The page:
How Soren Kjeldsen has overcome career lows to contend at the British Open
TROON, Scotland -- The low point for Soren Kjeldsen came at the end of 2014. Tee shots were flying left and right -- a pro's worst nightmare -- and being a shorter hitter, Kjeldsen feared what his career might bring next.
"I never considered not playing golf, but I certainly considered if I was ever going to be good enough to continue to compete," Kjeldsen said on Friday at the British Open.
Now age 41, and not long removed from those lows, Kjeldsen is enjoying a career resurgence. He won the 2015 Irish Open and contended at this year's Masters. And after opening with 67-68, Kjeldsen finds himself very much in the mix after 36 holes at Royal Troon.
Wearing a white visor over his bleached-blond hair throughout Friday's heavy rain and winds, Kjeldsen appeared drenched yet the Dane's demeanor remained unfazed. In fact, he prefers the challenge of the conditions that comes with an Open.
"I always think about The Open like this: That you want to get all sorts of conditions," Kjeldsen said. "You want different wind directions. You want sun, you want rain. We need all four seasons in a good Open, I think."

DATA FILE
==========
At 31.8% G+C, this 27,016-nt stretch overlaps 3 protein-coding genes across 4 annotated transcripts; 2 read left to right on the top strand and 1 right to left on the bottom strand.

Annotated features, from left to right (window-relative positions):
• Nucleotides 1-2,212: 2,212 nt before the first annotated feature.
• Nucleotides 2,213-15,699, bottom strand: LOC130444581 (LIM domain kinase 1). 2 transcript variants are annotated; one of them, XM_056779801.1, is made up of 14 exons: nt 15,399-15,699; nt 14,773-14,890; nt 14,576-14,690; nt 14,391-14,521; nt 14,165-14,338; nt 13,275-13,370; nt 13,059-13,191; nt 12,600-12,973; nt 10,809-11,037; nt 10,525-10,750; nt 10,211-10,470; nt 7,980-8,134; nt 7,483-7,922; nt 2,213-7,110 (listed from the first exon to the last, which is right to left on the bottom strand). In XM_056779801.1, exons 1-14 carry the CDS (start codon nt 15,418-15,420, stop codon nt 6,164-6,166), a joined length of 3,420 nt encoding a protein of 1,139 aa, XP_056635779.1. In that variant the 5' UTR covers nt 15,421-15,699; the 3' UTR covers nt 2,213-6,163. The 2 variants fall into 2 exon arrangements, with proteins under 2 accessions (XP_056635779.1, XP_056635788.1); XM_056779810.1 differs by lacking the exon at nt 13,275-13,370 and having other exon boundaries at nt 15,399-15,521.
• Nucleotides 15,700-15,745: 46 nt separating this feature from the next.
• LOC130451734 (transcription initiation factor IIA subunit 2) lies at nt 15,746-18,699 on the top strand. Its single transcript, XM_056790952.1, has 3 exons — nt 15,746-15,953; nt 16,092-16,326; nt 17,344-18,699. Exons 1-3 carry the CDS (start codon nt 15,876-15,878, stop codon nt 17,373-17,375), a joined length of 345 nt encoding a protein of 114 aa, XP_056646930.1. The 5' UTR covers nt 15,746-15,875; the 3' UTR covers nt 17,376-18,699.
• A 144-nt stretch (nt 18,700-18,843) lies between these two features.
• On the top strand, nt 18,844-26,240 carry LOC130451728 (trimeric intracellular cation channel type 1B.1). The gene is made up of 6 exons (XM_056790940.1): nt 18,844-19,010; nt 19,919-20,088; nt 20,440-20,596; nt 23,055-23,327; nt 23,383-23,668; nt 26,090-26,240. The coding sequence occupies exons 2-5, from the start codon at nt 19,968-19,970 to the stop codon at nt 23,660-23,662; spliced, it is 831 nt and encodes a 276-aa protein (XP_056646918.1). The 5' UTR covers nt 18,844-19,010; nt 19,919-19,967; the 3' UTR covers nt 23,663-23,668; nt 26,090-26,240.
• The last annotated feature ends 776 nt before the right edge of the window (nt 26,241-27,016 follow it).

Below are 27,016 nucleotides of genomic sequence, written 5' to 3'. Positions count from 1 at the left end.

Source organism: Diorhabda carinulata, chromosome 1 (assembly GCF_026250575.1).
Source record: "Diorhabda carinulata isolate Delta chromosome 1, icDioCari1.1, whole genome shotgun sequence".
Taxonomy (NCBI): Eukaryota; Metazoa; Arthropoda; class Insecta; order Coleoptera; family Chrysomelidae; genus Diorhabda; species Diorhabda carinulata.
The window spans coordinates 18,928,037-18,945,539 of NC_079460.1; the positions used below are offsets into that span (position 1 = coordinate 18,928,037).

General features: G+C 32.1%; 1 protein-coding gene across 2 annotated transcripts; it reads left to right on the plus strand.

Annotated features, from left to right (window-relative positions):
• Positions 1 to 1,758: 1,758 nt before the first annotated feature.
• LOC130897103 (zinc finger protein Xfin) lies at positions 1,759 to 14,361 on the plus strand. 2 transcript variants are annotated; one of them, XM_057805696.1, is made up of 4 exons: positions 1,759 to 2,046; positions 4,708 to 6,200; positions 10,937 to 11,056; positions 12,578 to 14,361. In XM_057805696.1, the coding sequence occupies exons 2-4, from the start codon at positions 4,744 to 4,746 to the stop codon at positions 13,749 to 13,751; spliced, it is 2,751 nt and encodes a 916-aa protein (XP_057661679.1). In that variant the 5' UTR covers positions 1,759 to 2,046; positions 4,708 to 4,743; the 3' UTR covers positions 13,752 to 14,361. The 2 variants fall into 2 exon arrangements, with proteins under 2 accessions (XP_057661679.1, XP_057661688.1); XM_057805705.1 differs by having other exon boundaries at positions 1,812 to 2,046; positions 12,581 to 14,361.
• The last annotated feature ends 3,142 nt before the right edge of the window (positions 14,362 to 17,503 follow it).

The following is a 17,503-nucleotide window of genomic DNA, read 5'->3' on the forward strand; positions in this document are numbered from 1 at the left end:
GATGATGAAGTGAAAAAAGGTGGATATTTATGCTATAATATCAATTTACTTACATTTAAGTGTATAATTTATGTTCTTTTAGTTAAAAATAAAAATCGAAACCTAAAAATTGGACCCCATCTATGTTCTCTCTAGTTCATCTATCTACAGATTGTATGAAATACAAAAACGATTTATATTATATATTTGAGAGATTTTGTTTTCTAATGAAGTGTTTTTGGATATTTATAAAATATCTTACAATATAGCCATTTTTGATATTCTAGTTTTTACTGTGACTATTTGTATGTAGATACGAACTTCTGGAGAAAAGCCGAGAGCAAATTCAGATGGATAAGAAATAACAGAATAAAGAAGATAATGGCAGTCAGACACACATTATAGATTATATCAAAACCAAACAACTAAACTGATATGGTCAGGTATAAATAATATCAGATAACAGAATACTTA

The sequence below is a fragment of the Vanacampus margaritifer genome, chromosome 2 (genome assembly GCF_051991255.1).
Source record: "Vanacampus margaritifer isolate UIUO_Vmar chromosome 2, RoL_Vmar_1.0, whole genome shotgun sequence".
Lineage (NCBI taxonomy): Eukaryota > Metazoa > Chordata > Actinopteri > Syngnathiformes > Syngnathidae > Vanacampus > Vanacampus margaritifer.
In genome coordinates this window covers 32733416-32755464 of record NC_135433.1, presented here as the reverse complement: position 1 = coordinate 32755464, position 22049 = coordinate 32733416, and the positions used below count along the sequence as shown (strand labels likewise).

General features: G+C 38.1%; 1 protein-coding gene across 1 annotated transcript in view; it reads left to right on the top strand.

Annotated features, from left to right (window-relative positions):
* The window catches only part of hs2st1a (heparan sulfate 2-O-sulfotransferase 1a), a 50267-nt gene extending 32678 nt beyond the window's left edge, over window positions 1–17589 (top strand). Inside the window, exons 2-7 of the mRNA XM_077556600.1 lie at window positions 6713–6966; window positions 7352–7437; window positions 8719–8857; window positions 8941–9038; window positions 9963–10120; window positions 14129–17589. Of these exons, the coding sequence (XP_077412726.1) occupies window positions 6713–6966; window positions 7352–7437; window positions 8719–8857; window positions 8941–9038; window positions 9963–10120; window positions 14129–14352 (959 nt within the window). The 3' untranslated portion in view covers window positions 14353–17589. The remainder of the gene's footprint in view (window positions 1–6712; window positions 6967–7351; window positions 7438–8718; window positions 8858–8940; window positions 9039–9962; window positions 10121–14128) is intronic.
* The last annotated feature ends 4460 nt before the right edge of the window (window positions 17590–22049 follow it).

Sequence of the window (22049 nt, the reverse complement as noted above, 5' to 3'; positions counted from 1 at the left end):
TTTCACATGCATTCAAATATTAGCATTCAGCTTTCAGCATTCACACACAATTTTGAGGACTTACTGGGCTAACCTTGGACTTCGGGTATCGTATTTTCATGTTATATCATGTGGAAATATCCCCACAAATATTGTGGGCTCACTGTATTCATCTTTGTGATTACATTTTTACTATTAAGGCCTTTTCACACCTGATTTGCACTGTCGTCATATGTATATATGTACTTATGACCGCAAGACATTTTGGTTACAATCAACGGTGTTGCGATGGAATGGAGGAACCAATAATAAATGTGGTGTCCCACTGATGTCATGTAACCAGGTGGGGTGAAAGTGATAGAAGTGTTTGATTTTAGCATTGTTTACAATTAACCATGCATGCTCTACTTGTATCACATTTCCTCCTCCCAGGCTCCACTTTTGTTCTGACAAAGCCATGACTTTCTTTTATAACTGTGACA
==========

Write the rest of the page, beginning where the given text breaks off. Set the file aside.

Despite the right attitude, Kjeldsen has made only three cuts in eight previous Open appearances. He recalled one of those Friday -- in what he called the low point of his career playing in Opens.
Over a rainy, sloppy two days at the 2008 British Open, Kjeldsen carded a second-round 70 at Royal Birkdale that he felt quite proud of. A lone Dane reporter waited for him in the interview area, wearing dry clothes and holding a warm cup of coffee. He had one question for Kjeldsen: "What happened out there?"
"Generally I'm quite polite," Kjeldsen said. "But I think I said, 'Maybe you should try and walk outside the tent.' "
Kjeldsen held court under the media tent on Friday and explained how he has revived his career with the right attitude. A guy comfortable in his skin and anxious chasing the leaders.
One of those leaders, Phil Mickelson, has the appreciation of Kjeldsen. The Dane said he catches himself watching YouTube highlights of Lefty from time to time: "It's inspiring. I love his attitude. I love everything, how he plays the game."
This weekend, Kjeldsen won't have to look through a screen to watch Mickelson. Kjeldsen hopes to be keeping pace with him at Royal Troon.